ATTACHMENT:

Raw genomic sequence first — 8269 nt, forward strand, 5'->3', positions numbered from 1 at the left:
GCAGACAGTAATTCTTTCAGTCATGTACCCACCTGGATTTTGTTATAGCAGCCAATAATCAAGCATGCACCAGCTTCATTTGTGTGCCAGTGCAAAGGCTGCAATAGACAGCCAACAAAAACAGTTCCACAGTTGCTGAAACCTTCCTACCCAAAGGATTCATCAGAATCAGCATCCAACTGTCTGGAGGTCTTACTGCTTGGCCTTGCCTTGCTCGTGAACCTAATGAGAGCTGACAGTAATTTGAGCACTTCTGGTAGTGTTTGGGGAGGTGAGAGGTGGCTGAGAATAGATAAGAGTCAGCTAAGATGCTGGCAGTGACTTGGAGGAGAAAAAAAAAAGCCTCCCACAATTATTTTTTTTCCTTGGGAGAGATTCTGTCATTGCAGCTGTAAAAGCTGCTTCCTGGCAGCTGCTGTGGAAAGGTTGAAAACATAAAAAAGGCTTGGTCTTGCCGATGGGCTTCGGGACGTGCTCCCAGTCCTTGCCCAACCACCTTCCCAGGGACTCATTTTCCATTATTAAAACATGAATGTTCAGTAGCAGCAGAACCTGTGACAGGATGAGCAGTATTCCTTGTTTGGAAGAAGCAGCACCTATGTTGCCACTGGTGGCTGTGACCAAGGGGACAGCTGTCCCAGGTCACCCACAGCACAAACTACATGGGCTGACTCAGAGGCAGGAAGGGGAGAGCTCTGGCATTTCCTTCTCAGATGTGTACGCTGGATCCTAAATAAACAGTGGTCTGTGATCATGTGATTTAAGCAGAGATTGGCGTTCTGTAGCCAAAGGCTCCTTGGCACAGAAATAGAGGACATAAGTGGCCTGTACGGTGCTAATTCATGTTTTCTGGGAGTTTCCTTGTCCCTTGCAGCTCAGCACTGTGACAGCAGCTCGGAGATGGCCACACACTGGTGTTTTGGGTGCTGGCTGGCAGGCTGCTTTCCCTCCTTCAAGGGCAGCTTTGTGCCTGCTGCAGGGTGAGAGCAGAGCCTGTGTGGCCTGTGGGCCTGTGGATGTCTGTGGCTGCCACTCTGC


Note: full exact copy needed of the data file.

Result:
Raw genomic sequence first — 8269 nt, forward strand, 5'->3', positions numbered from 1 at the left:
GCAGACAGTAATTCTTTCAGTCATGTACCCACCTGGATTTTGTTATAGCAGCCAATAATCAAGCATGCACCAGCTTCATTTGTGTGCCAGTGCAAAGGCTGCAATAGACAGCCAACAAAAACAGTTCCACAGTTGCTGAAACCTTCCTACCCAAAGGATTCATCAGAATCAGCATCCAACTGTCTGGAGGTCTTACTGCTTGGCCTTGCCTTGCTCGTGAACCTAATGAGAGCTGACAGTAATTTGAGCACTTCTGGTAGTGTTTGGGGAGGTGAGAGGTGGCTGAGAATAGATAAGAGTCAGCTAAGATGCTGGCAGTGACTTGGAGGAGAAAAAAAAAAGCCTCCCACAATTATTTTTTTTCCTTGGGAGAGATTCTGTCATTGCAGCTGTAAAAGCTGCTTCCTGGCAGCTGCTGTGGAAAGGTTGAAAACATAAAAAAGGCTTGGTCTTGCCGATGGGCTTCGGGACGTGCTCCCAGTCCTTGCCCAACCACCTTCCCAGGGACTCATTTTCCATTATTAAAACATGAATGTTCAGTAGCAGCAGAACCTGTGACAGGATGAGCAGTATTCCTTGTTTGGAAGAAGCAGCACCTATGTTGCCACTGGTGGCTGTGACCAAGGGGACAGCTGTCCCAGGTCACCCACAGCACAAACTACATGGGCTGACTCAGAGGCAGGAAGGGGAGAGCTCTGGCATTTCCTTCTCAGATGTGTACGCTGGATCCTAAATAAACAGTGGTCTGTGATCATGTGATTTAAGCAGAGATTGGCGTTCTGTAGCCAAAGGCTCCTTGGCACAGAAATAGAGGACATAAGTGGCCTGTACGGTGCTAATTCATGTTTTCTGGGAGTTTCCTTGTCCCTTGCAGCTCAGCACTGTGACAGCAGCTCGGAGATGGCCACACACTGGTGTTTTGGGTGCTGGCTGGCAGGCTGCTTTCCCTCCTTCAAGGGCAGCTTTGTGCCTGCTGCAGGGTGAGAGCAGAGCCTGTGTGGCCTGTGGGCCTGTGGATGTCTGTGGCTGCCACTCTGC